By Aminu Iyawa
problem with being a journalist in this country is that you easily get in to trouble, and in most cases, not with the athorities, but with those in authority, especially if you try to correct them on issues that they have got factually wrong.
For example, three months after former Adamawa State Governor, Senator Bindow Jibrilla took office, my good friend, a journalist and popular columnist, Abdulrazaq Bello Barkindo, wrote an article he titled: “ADAMAWA 100 DAYS, 100 WORRIES” in which he erroneously alluded that the construction of 500 Kilometers of rural feeder roads under RAMP 2 Project that commenced in Adamawa State was to the credit of the Governor Bindow Administration.
Barkindo, indeed, got it wrong and I had written a rejoinder offering clarification with facts and figures. I remember explaining that the $50 million dollars roads construction under the Second Rural Access Mobility Roads Project (RAMP 2), was a project initiated by the Nyako administration.
As Commissioner for Rural Infrastructure and Community Development, for two years and one month in the Nyako Adninistration, my staff and I struggled to bring the project to fruition.
I held numerous meetings with World Bank and French government officials in Abuja to convince them we deserve the grant. In the end, I personally signed the agreement on behalf of Adamawa State for the release of the $50 million dollars, with former Commissioner of Finance, Alhaji Ibrahim Abubakar Vokna, and the Permanent Secretary, Federal Ministry of Finance, as witnesses. The first trench of the money was released to my Ministry and I was the one that directed the opening of special accounts for the project at Zenith and Eco Bank.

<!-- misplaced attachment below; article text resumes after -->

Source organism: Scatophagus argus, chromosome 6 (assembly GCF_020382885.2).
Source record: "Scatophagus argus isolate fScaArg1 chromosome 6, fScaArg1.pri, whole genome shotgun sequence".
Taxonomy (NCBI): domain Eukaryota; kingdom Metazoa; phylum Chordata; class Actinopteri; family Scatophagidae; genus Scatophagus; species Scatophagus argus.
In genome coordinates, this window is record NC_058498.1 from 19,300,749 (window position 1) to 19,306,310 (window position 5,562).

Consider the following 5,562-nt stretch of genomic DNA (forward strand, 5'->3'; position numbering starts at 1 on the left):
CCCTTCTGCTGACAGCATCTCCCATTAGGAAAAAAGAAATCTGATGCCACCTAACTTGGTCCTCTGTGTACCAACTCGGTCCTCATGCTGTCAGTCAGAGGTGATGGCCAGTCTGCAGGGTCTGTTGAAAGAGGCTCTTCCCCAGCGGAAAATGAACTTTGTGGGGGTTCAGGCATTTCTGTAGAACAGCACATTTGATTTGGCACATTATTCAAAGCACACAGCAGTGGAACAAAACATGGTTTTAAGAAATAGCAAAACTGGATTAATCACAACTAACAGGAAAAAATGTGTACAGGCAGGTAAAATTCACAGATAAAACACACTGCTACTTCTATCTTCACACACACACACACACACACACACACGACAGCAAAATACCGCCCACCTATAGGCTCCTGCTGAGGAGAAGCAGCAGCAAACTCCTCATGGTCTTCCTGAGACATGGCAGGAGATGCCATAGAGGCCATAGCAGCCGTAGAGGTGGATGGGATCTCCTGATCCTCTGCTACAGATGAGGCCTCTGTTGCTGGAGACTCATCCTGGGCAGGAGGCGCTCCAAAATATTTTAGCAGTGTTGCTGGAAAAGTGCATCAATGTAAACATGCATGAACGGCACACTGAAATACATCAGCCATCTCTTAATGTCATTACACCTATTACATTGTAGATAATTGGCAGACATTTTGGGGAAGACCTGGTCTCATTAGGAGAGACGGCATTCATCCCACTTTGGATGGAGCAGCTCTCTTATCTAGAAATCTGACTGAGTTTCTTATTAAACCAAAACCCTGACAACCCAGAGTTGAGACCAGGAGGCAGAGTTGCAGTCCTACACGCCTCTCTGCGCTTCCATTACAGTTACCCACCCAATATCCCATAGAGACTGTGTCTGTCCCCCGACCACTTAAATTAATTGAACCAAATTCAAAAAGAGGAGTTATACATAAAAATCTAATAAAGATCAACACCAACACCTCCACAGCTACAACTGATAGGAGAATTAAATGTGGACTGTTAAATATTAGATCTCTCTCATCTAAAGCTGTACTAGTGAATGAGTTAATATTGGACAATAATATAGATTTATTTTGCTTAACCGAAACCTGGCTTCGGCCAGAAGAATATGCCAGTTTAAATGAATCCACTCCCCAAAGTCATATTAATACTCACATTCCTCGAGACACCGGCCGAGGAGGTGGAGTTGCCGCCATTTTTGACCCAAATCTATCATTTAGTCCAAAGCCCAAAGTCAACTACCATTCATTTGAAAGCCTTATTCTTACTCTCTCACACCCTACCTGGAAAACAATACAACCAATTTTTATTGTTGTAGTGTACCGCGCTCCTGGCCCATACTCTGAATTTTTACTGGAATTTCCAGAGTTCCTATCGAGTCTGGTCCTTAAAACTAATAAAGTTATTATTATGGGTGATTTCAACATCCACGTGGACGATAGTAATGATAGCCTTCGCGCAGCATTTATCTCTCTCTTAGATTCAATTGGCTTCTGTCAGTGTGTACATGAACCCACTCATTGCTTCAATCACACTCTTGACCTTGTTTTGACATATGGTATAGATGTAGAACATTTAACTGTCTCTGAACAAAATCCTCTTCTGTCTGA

I was also the one, without interference from the Governor, advertised and recommended three eligible contractors for the project that was splitted into three zones; North, Central and South.
We were finishing the last touches to get the contractors mobilised to site when Boko Haram escalated it’s attacks, forcing us to slow down on the commencement. As it were, the executive council under Governor Nyako was dissolved before the commencement of work.
I also said in the rejoinder that I could beat my chest and say that despite all the influence I had on the project, I made sure that due process was followed and none of the three contractors would say that I demanded or collected a penny from the $50 million contract.
That clarification, of course, did not go down well with Governor Jibrilla’s top aides. Apart from calling me names on social media, the then Commissioner of Works and now candidate for the post of Deputy Chair of Ganye LGA in the upcoming elections, Mrs. Lillian Stephen, who was a colleague that also served as Commissioner of Health in the Nyako Administration, made sure that I did not benefit from the connecting roads construction along the 2-kilometer Girei Street in Dougirei – Yola that ran from Bindowo’s personal house on Government House Road, all the way to Yola Road near AA Lawan filling station. My house is still inaccessible and it is located on the only connecting road that was deliberately skipped, out of about nine in the area. It is my punishment for stating the truth.
So, yesterday when I heard the news quoting Governor Ahmadu Umaru Fintiri offering to rehabilitate 30 thousand Almajiris in Adamawa State, my fingres itched to write a rejoinder, but I became reluctant not to be misunderstood by his aides and in the process bring harm or deny my neighbours development as was the case during the Bindow era, when they were denied a tarred road because of me.